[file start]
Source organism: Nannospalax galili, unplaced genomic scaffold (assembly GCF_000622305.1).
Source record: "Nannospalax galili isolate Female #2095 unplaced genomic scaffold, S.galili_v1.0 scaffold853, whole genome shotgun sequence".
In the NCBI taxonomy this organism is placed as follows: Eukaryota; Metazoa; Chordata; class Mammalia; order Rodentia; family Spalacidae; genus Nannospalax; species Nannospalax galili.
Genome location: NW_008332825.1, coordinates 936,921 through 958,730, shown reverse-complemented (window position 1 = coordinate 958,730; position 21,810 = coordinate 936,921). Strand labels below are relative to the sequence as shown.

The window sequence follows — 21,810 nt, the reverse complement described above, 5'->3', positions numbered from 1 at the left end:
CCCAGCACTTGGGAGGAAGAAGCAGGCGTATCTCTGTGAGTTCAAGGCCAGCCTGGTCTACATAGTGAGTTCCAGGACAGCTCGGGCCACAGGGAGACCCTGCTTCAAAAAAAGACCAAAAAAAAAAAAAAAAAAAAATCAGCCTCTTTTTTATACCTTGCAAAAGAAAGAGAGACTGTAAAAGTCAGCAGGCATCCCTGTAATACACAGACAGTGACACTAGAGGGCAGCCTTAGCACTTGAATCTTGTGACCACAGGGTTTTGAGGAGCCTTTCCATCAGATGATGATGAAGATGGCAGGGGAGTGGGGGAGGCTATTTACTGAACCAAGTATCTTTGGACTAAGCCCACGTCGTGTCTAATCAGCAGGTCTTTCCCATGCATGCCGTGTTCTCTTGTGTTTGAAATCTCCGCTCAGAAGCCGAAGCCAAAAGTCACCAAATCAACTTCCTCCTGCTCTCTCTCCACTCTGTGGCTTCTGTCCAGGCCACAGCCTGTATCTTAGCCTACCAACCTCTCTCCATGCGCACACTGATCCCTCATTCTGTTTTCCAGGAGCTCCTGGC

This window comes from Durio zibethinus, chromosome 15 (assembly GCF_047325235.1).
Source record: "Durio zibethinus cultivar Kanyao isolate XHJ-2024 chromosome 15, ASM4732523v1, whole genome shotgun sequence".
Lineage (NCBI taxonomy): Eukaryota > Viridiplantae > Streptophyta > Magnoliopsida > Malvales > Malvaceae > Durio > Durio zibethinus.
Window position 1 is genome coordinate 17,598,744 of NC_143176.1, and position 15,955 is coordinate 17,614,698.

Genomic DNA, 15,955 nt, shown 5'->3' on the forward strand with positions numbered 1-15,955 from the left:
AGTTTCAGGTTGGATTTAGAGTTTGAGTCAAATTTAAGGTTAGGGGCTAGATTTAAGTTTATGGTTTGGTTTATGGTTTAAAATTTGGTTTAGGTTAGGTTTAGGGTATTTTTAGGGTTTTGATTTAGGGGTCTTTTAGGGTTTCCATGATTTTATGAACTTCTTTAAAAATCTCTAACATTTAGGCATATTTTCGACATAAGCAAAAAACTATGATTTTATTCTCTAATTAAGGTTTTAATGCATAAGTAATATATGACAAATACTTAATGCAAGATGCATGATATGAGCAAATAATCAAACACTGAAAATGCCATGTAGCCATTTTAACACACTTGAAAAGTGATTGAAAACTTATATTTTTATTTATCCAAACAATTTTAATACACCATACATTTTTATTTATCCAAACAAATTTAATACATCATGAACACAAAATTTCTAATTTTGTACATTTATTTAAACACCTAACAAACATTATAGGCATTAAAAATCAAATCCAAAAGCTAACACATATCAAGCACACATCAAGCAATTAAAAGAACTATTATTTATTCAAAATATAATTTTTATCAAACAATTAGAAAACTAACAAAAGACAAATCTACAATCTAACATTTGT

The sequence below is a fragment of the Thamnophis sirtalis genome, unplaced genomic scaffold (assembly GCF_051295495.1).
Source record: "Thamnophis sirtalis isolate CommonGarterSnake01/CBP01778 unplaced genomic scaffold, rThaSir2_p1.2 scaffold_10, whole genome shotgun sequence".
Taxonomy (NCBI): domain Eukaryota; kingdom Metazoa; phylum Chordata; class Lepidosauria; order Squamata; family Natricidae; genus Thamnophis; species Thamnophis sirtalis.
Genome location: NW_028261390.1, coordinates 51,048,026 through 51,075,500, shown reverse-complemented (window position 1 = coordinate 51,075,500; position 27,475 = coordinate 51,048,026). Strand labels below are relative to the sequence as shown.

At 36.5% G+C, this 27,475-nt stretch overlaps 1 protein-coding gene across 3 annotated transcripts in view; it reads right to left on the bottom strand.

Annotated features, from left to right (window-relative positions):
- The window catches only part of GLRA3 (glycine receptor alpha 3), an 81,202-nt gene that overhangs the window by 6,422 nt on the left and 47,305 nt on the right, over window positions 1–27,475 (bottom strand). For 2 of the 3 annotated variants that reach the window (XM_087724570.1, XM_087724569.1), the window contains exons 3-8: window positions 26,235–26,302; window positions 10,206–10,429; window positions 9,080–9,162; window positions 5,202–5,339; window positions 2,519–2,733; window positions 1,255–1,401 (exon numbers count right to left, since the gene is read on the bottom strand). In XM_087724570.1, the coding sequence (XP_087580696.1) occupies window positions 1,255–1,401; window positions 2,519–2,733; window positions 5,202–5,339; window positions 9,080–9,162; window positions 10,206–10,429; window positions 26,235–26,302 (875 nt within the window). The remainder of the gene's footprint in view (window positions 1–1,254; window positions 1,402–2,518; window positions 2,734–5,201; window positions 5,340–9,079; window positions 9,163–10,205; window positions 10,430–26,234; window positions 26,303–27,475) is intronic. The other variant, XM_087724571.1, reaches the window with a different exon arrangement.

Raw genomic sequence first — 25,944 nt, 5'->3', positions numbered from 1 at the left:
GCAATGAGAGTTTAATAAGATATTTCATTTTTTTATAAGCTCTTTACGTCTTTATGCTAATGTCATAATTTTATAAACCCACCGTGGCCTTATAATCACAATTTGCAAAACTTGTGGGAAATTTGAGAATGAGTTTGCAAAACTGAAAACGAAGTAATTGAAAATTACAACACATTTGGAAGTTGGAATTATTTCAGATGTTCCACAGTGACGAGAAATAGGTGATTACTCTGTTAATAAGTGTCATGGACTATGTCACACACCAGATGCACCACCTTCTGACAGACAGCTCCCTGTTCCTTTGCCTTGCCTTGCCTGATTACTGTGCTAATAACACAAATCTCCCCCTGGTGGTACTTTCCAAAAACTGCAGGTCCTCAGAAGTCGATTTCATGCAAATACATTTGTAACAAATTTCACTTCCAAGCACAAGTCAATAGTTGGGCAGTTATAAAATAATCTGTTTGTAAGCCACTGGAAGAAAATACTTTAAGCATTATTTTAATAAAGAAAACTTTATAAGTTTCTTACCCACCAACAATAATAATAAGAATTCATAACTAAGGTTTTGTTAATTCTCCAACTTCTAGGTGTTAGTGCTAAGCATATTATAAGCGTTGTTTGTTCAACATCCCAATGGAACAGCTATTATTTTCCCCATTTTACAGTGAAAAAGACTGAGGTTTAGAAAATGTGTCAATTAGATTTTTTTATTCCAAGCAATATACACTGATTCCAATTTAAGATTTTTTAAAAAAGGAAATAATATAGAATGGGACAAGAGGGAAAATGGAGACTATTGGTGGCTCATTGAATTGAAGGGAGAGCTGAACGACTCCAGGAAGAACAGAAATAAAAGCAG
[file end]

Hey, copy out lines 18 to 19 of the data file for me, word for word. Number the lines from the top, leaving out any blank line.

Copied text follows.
Annotated features, from left to right (window-relative positions):
- The window catches only part of GLRA3 (glycine receptor alpha 3), an 81,202-nt gene that overhangs the window by 6,422 nt on the left and 47,305 nt on the right, over window positions 1–27,475 (bottom strand). For 2 of the 3 annotated variants that reach the window (XM_087724570.1, XM_087724569.1), the window contains exons 3-8: window positions 26,235–26,302; window positions 10,206–10,429; window positions 9,080–9,162; window positions 5,202–5,339; window positions 2,519–2,733; window positions 1,255–1,401 (exon numbers count right to left, since the gene is read on the bottom strand). In XM_087724570.1, the coding sequence (XP_087580696.1) occupies window positions 1,255–1,401; window positions 2,519–2,733; window positions 5,202–5,339; window positions 9,080–9,162; window positions 10,206–10,429; window positions 26,235–26,302 (875 nt within the window). The remainder of the gene's footprint in view (window positions 1–1,254; window positions 1,402–2,518; window positions 2,734–5,201; window positions 5,340–9,079; window positions 9,163–10,205; window positions 10,430–26,234; window positions 26,303–27,475) is intronic. The other variant, XM_087724571.1, reaches the window with a different exon arrangement.